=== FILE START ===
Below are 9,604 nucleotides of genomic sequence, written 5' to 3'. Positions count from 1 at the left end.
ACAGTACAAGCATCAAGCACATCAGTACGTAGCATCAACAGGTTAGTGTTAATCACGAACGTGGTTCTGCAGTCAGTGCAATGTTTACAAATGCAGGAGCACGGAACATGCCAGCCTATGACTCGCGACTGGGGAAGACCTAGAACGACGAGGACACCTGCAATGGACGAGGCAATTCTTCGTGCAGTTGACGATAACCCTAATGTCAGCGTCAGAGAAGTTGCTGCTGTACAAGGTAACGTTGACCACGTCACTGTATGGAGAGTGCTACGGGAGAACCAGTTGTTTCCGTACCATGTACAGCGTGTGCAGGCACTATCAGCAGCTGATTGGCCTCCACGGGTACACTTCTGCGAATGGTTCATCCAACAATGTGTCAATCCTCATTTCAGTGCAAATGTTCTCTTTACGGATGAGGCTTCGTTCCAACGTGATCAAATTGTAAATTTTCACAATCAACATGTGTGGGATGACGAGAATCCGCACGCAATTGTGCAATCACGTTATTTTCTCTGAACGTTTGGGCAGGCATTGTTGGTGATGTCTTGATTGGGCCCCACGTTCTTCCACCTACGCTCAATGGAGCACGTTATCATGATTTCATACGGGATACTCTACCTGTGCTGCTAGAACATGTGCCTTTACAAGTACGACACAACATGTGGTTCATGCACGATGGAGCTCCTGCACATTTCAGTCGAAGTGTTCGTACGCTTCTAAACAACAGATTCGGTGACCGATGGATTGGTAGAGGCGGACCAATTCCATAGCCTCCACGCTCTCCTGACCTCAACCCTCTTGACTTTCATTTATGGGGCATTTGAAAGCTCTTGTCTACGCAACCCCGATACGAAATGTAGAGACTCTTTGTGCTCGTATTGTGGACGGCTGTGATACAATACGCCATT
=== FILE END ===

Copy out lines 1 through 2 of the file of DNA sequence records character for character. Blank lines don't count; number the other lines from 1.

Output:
Below are 9,604 nucleotides of genomic sequence, written 5' to 3'. Positions count from 1 at the left end.
ACAGTACAAGCATCAAGCACATCAGTACGTAGCATCAACAGGTTAGTGTTAATCACGAACGTGGTTCTGCAGTCAGTGCAATGTTTACAAATGCAGGAGCACGGAACATGCCAGCCTATGACTCGCGACTGGGGAAGACCTAGAACGACGAGGACACCTGCAATGGACGAGGCAATTCTTCGTGCAGTTGACGATAACCCTAATGTCAGCGTCAGAGAAGTTGCTGCTGTACAAGGTAACGTTGACCACGTCACTGTATGGAGAGTGCTACGGGAGAACCAGTTGTTTCCGTACCATGTACAGCGTGTGCAGGCACTATCAGCAGCTGATTGGCCTCCACGGGTACACTTCTGCGAATGGTTCATCCAACAATGTGTCAATCCTCATTTCAGTGCAAATGTTCTCTTTACGGATGAGGCTTCGTTCCAACGTGATCAAATTGTAAATTTTCACAATCAACATGTGTGGGATGACGAGAATCCGCACGCAATTGTGCAATCACGTTATTTTCTCTGAACGTTTGGGCAGGCATTGTTGGTGATGTCTTGATTGGGCCCCACGTTCTTCCACCTACGCTCAATGGAGCACGTTATCATGATTTCATACGGGATACTCTACCTGTGCTGCTAGAACATGTGCCTTTACAAGTACGACACAACATGTGGTTCATGCACGATGGAGCTCCTGCACATTTCAGTCGAAGTGTTCGTACGCTTCTAAACAACAGATTCGGTGACCGATGGATTGGTAGAGGCGGACCAATTCCATAGCCTCCACGCTCTCCTGACCTCAACCCTCTTGACTTTCATTTATGGGGCATTTGAAAGCTCTTGTCTACGCAACCCCGATACGAAATGTAGAGACTCTTTGTGCTCGTATTGTGGACGGCTGTGATACAATACGCCATT